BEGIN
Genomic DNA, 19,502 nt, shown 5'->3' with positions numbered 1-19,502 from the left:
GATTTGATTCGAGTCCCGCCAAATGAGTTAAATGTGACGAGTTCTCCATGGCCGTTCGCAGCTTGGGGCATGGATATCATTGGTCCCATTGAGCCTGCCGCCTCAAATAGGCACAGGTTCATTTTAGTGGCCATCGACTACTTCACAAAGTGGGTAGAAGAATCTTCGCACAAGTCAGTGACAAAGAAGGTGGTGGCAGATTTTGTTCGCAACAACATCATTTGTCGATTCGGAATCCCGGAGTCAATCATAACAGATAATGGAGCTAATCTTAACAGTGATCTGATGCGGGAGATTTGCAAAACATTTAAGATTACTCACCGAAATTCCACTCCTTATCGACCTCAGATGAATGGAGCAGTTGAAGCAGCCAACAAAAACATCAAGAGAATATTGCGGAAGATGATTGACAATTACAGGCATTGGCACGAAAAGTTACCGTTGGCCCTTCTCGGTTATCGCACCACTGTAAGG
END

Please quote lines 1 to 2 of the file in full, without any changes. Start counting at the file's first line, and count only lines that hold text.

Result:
Genomic DNA, 19,502 nt, shown 5'->3' with positions numbered 1-19,502 from the left:
GATTTGATTCGAGTCCCGCCAAATGAGTTAAATGTGACGAGTTCTCCATGGCCGTTCGCAGCTTGGGGCATGGATATCATTGGTCCCATTGAGCCTGCCGCCTCAAATAGGCACAGGTTCATTTTAGTGGCCATCGACTACTTCACAAAGTGGGTAGAAGAATCTTCGCACAAGTCAGTGACAAAGAAGGTGGTGGCAGATTTTGTTCGCAACAACATCATTTGTCGATTCGGAATCCCGGAGTCAATCATAACAGATAATGGAGCTAATCTTAACAGTGATCTGATGCGGGAGATTTGCAAAACATTTAAGATTACTCACCGAAATTCCACTCCTTATCGACCTCAGATGAATGGAGCAGTTGAAGCAGCCAACAAAAACATCAAGAGAATATTGCGGAAGATGATTGACAATTACAGGCATTGGCACGAAAAGTTACCGTTGGCCCTTCTCGGTTATCGCACCACTGTAAGG